David Bourget (Western Ontario)
David Chalmers (ANU, NYU)
Rafael De Clercq
Jack Alan Reynolds
Learn more about PhilPapers
Philosophy and Phenomenological Research 86 (1):289-313 (2013)
Many contemporary epistemologists hold that a subject S’s true belief that p counts as knowledge only if S’s belief that p is also, in some important sense, safe. I describe accounts of this safety condition from John Hawthorne, Duncan Pritchard, and Ernest Sosa. There have been three counterexamples to safety proposed in the recent literature, from Comesaña, Neta and Rohrbaugh, and Kelp. I explain why all three proposals fail: each moves fallaciously from the fact that S was at epistemic risk just before forming her belief to the conclusion that S’s belief was formed unsafely. In light of lessons from their failure, I provide a new and successful counterexample to the safety condition on knowledge. It follows, then, that knowledge need not be safe. Safety at a time depends counterfactually on what would likely happen at that time or soon after in a way that knowledge does not. I close by considering one objection concerning higher-order safety
|Keywords||Safety Knowledge Gettier Williamson Sosa Pritchard luck Epistemology Sensitivity|
|Categories||categorize this paper)|
Setup an account with your affiliations in order to access resources via your University's proxy server
Configure custom proxy (use this if your affiliation does not provide a proxy)
|Through your library|
References found in this work BETA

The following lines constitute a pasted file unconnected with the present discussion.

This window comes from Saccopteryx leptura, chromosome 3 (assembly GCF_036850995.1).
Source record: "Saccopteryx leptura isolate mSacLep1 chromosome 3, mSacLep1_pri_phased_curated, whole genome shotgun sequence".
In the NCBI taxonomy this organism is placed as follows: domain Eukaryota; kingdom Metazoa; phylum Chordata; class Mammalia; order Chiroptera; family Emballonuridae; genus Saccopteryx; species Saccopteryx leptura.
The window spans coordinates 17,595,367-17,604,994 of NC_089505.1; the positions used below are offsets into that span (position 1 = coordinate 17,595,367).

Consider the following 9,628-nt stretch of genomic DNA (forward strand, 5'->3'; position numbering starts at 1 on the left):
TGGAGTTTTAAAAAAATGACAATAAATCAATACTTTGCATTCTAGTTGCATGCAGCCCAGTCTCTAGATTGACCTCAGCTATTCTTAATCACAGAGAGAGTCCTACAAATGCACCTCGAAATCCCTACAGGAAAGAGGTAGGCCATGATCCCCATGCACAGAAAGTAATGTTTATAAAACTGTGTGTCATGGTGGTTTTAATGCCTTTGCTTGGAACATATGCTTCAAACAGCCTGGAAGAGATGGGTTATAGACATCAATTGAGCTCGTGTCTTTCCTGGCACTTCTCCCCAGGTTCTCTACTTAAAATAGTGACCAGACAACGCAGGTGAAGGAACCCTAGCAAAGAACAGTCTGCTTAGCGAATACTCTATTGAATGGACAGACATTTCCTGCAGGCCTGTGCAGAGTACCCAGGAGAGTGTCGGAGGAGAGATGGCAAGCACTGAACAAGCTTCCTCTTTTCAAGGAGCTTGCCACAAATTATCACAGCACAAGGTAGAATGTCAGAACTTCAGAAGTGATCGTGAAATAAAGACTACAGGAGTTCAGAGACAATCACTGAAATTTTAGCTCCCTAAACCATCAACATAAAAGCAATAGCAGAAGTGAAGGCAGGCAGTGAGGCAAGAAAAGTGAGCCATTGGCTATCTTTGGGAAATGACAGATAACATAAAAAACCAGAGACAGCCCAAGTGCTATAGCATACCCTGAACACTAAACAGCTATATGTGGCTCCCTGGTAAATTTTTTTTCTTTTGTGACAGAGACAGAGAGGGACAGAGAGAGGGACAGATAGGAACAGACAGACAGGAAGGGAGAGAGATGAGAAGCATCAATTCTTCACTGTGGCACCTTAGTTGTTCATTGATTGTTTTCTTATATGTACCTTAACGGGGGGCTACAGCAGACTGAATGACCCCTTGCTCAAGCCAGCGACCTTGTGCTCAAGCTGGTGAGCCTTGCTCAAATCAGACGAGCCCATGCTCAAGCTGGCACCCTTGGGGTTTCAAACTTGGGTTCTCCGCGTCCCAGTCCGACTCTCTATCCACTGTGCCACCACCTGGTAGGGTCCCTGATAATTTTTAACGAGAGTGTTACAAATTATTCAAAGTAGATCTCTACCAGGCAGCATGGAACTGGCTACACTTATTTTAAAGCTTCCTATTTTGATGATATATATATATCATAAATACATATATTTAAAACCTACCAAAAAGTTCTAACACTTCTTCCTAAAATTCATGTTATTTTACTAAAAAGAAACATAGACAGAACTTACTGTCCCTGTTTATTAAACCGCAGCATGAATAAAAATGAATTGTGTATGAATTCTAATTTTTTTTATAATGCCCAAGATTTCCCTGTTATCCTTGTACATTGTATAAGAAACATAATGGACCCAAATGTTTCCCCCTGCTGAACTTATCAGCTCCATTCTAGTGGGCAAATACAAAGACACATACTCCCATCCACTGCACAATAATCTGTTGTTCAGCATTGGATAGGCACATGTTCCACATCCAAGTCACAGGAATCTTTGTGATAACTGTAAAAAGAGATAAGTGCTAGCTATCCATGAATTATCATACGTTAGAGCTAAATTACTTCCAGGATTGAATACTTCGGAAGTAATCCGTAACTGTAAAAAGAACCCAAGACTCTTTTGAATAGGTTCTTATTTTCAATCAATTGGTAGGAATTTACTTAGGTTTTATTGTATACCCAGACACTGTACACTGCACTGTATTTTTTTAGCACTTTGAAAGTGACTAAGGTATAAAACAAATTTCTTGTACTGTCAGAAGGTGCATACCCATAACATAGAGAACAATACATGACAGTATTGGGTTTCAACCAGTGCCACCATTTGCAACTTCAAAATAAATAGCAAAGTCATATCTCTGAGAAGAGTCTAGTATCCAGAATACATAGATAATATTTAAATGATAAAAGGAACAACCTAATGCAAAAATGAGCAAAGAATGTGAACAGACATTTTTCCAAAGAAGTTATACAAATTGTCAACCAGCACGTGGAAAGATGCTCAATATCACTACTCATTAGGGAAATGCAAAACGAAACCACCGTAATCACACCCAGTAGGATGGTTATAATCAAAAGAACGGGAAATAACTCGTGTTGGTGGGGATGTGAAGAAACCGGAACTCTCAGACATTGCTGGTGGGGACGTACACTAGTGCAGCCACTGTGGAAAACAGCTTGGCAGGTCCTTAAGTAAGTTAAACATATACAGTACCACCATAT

No references found.
Citations of this work BETA
Tomas Bogardus (2013). Undefeated Dualism. Philosophical Studies 165 (2):445-466.
Tomas Bogardus & Chad Marxen (2013). Yes, Safety is in Danger. Philosophia (2):1-14.
Similar books and articles
Dani Rabinowitz, The Safety Condition for Knowledge. Internet Encyclopedia of Philosophy.
Juan Comesaña (2005). Unsafe Knowledge. Synthese 146 (3):395 - 404.
Avram Hiller & Ram Neta (2007). Safety and Epistemic Luck. Synthese 158 (3):303 - 313.
Jeffrey Roland & Jon Cogburn (2011). Anti-Luck Epistemologies and Necessary Truths. Philosophia 39 (3):547-561.
Duncan Pritchard (2008). Sensitivity, Safety, and Anti-Luck Epistemology. In John Greco (ed.), The Oxford Handbook of Skepticism. Oxford University Press.
Peter Murphy (2005). Closure Failures for Safety. Philosophia 33 (1-4):331-334.
J. Adam Carter (2013). A Problem for Pritchard's Anti-Luck Virtue Epistemology. Erkenntnis 78 (2):253-275.
Christoph Kelp (2009). Knowledge and Safety. Journal of Philosophical Research 34:21-31.
Sven Bernecker (2012). Sensitivity, Safety, and Closure. Acta Analytica 27 (4):367-381.
Mark McEvoy (2009). The Lottery Puzzle and Pritchard's Safety Analysis of Knowledge. Journal of Philosophical Research 34:7-20.
Kelly Becker (2007). Epistemology Modalized. Routledge.
Joseph Adam Carter (2009). Anti-Luck Epistemology and Safety's (Recent) Discontents. Philosophia 38 (3):517-532.
Marc Alspector-Kelly (2011). Why Safety Doesn't Save Closure. Synthese 183 (2):127-142.
Ram Neta & Guy Rohrbaugh (2004). Luminosity and the Safety of Knowledge. Pacific Philosophical Quarterly 85 (4):396–406.
David Manley (2007). Safety, Content, Apriority, Self-Knowledge. Journal of Philosophy 104 (8):403-23.
Added to index2011-10-15
Total downloads154 ( #8,039 of 1,696,808 )
Recent downloads (6 months)30 ( #15,889 of 1,696,808 )
How can I increase my downloads?